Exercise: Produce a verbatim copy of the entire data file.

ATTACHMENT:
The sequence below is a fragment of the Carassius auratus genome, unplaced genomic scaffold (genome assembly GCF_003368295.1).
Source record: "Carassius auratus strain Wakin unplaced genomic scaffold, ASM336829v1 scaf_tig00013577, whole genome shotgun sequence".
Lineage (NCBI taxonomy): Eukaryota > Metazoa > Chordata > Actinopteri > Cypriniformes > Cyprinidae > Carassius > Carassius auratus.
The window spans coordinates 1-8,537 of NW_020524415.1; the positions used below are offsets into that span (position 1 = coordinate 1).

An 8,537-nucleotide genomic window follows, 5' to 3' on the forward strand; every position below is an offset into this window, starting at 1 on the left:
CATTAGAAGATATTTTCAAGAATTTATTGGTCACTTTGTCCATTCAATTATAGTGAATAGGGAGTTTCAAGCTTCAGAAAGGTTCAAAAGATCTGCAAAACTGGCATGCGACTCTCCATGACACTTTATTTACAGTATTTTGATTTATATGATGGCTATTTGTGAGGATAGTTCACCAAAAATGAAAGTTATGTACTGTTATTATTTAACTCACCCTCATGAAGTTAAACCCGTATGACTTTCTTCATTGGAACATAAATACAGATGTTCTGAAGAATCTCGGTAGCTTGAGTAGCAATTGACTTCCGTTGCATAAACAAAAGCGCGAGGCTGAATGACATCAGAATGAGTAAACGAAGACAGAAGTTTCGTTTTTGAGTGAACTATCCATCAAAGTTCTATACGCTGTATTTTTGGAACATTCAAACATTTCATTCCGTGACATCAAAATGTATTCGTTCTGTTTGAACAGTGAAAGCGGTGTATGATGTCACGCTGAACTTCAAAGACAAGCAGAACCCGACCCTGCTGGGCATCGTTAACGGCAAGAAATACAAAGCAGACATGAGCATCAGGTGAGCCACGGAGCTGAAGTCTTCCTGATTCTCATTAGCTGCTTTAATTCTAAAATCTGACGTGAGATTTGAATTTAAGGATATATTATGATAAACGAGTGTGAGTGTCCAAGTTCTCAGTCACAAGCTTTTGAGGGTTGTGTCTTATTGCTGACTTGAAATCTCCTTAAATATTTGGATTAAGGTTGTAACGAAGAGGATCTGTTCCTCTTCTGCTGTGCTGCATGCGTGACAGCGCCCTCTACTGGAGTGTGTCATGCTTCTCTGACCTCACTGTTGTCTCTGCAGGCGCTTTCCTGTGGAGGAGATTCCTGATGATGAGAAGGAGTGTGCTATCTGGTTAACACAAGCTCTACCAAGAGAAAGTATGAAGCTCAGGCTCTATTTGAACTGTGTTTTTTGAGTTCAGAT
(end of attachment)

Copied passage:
The sequence below is a fragment of the Carassius auratus genome, unplaced genomic scaffold (genome assembly GCF_003368295.1).
Source record: "Carassius auratus strain Wakin unplaced genomic scaffold, ASM336829v1 scaf_tig00013577, whole genome shotgun sequence".
Lineage (NCBI taxonomy): Eukaryota > Metazoa > Chordata > Actinopteri > Cypriniformes > Cyprinidae > Carassius > Carassius auratus.
The window spans coordinates 1-8,537 of NW_020524415.1; the positions used below are offsets into that span (position 1 = coordinate 1).

An 8,537-nucleotide genomic window follows, 5' to 3' on the forward strand; every position below is an offset into this window, starting at 1 on the left:
CATTAGAAGATATTTTCAAGAATTTATTGGTCACTTTGTCCATTCAATTATAGTGAATAGGGAGTTTCAAGCTTCAGAAAGGTTCAAAAGATCTGCAAAACTGGCATGCGACTCTCCATGACACTTTATTTACAGTATTTTGATTTATATGATGGCTATTTGTGAGGATAGTTCACCAAAAATGAAAGTTATGTACTGTTATTATTTAACTCACCCTCATGAAGTTAAACCCGTATGACTTTCTTCATTGGAACATAAATACAGATGTTCTGAAGAATCTCGGTAGCTTGAGTAGCAATTGACTTCCGTTGCATAAACAAAAGCGCGAGGCTGAATGACATCAGAATGAGTAAACGAAGACAGAAGTTTCGTTTTTGAGTGAACTATCCATCAAAGTTCTATACGCTGTATTTTTGGAACATTCAAACATTTCATTCCGTGACATCAAAATGTATTCGTTCTGTTTGAACAGTGAAAGCGGTGTATGATGTCACGCTGAACTTCAAAGACAAGCAGAACCCGACCCTGCTGGGCATCGTTAACGGCAAGAAATACAAAGCAGACATGAGCATCAGGTGAGCCACGGAGCTGAAGTCTTCCTGATTCTCATTAGCTGCTTTAATTCTAAAATCTGACGTGAGATTTGAATTTAAGGATATATTATGATAAACGAGTGTGAGTGTCCAAGTTCTCAGTCACAAGCTTTTGAGGGTTGTGTCTTATTGCTGACTTGAAATCTCCTTAAATATTTGGATTAAGGTTGTAACGAAGAGGATCTGTTCCTCTTCTGCTGTGCTGCATGCGTGACAGCGCCCTCTACTGGAGTGTGTCATGCTTCTCTGACCTCACTGTTGTCTCTGCAGGCGCTTTCCTGTGGAGGAGATTCCTGATGATGAGAAGGAGTGTGCTATCTGGTTAACACAAGCTCTACCAAGAGAAAGTATGAAGCTCAGGCTCTATTTGAACTGTGTTTTTTGAGTTCAGAT